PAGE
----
Japan said Thursday it will cut imports of Iranian oil, but a report said the move was a bid to exempt its banks from US sanctions aimed at squeezing Tehran into giving up its nuclear programme.
The pledge came during a visit by US Treasury Secretary Timothy Geithner, who came to Tokyo after receiving short shrift from Beijing for Washington's campaign to smother Iran's vital oil exports and so head off its atomic drive.
"In the past five years, we have reduced... the amount of oil imported (from Iran)," Finance Minister Jun Azumi said during a joint news conference with Geithner.
"We wish to take planned and concrete steps to further reduce this share, which now stands at 10 percent," Azumi said.
Geithner came away empty handed from Beijing after unsuccessfully asking China to add its economic might to the campaign to pressure Iran.
Azumi, whose resource-poor country is heavily dependent on Middle East oil and has maintained relations with Iran in the face of pressure to ostracise the country, said the atomic issue needed to be dealt with.
"The nuclear problem is a problem that the world cannot ignore," he said. "In this respect, we fully understand actions taken by the United States."
Geithner expressed his appreciation for the gesture.
"We are working very closely with Europe and Japan and allies around the world to substantially increase the amount of pressure we bring on Iran.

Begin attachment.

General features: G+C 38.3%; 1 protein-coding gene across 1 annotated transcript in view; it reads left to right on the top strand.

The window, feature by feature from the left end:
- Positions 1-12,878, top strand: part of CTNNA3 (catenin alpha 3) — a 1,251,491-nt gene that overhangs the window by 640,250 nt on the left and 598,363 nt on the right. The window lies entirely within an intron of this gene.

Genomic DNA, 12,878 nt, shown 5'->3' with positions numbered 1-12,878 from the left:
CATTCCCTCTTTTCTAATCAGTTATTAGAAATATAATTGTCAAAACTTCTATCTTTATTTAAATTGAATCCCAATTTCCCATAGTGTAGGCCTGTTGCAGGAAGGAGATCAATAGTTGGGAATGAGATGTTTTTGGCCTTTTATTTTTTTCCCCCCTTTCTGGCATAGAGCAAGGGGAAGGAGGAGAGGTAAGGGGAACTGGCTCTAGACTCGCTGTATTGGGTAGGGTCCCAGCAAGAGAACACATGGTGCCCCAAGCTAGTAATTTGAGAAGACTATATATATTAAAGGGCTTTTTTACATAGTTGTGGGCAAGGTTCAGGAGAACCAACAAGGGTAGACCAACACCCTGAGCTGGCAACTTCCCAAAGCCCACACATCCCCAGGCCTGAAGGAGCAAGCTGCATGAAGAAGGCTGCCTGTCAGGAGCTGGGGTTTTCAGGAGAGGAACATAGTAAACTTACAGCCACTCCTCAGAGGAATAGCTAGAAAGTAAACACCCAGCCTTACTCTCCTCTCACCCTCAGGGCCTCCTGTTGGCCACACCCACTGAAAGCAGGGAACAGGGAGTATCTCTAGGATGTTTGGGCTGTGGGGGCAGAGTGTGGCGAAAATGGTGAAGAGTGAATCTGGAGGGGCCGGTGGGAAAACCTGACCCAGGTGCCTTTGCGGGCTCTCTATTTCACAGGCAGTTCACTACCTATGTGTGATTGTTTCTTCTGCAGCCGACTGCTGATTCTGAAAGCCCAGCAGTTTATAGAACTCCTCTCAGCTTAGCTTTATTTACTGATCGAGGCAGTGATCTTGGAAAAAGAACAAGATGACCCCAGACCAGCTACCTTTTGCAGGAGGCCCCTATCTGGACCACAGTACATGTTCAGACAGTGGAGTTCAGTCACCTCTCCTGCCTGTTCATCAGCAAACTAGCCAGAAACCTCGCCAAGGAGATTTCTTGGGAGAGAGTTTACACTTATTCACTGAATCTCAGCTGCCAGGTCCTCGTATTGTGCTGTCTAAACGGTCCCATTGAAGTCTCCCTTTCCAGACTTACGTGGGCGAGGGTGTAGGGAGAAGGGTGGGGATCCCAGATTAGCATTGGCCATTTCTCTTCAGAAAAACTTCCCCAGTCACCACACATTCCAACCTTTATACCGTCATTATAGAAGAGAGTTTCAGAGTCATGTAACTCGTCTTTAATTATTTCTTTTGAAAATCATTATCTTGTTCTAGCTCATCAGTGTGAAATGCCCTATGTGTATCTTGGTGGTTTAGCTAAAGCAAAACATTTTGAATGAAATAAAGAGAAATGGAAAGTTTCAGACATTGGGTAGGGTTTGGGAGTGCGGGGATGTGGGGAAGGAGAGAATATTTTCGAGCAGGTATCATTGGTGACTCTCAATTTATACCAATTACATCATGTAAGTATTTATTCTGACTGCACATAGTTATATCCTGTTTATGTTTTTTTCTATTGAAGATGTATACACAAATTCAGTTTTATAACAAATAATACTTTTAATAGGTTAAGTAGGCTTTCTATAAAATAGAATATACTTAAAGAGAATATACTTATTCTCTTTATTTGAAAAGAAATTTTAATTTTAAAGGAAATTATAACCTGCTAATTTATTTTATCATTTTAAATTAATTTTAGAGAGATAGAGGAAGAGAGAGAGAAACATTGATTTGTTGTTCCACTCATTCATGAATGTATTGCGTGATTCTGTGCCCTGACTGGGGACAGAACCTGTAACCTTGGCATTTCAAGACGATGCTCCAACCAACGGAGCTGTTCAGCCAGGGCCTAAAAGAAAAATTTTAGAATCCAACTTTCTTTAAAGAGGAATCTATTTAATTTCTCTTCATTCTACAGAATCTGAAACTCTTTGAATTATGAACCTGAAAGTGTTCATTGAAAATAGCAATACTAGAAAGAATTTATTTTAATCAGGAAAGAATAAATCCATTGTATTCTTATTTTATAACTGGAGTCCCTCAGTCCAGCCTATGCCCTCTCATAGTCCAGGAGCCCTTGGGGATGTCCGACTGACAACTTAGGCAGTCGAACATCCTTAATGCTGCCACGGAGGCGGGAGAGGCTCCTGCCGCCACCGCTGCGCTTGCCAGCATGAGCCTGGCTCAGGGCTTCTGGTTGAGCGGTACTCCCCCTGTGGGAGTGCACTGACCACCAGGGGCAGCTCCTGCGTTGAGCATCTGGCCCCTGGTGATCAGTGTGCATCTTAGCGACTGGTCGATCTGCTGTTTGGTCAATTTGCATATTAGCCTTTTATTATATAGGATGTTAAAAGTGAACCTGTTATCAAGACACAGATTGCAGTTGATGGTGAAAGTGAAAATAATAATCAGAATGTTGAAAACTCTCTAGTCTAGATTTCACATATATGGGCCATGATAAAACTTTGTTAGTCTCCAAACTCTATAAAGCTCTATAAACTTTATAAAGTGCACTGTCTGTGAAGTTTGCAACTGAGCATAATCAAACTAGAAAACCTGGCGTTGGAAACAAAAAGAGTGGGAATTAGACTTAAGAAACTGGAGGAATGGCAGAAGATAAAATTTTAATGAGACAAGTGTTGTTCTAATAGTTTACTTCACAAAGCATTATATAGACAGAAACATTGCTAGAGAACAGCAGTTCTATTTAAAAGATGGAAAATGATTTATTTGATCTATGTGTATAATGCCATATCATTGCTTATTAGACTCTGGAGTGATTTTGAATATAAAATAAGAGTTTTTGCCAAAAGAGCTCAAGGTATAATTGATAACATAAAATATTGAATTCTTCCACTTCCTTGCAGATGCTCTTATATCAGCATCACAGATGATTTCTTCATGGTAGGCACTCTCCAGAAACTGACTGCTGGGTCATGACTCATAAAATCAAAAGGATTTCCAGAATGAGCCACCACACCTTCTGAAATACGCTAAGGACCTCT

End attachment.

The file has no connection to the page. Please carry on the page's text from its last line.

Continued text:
"We are exploring ways to cut off the central bank from the international financial system, and to reduce the earnings Iran derives from its oil exports."
He said Washington was at the early stages of consulting with allies on how best to isolate Iran.
"We very much appreciate the support Japan has provided standing with us and the international community in support of this very important strategic objective."
The mass circulation Yomiuri Shimbun reported Thursday that Tokyo's move was an effort to persuade the US to exempt Japanese banks from sanctions for dealing with the Iranian central bank.
The paper did not offer any figures on the reduction, but said in exchange for telling oil importers to change suppliers, Tokyo will ask the United States to allow Japanese banks to continue dealing with Iranian authorities.
Under Washington's measures, foreign firms will have to choose between doing business with the Islamic republic or the United States. Japanese megabanks would be badly hurt if they are hit with sanctions.
The Japanese government believes it would be difficult to impose a total ban on Iranian oil imports, the Yomiuri said.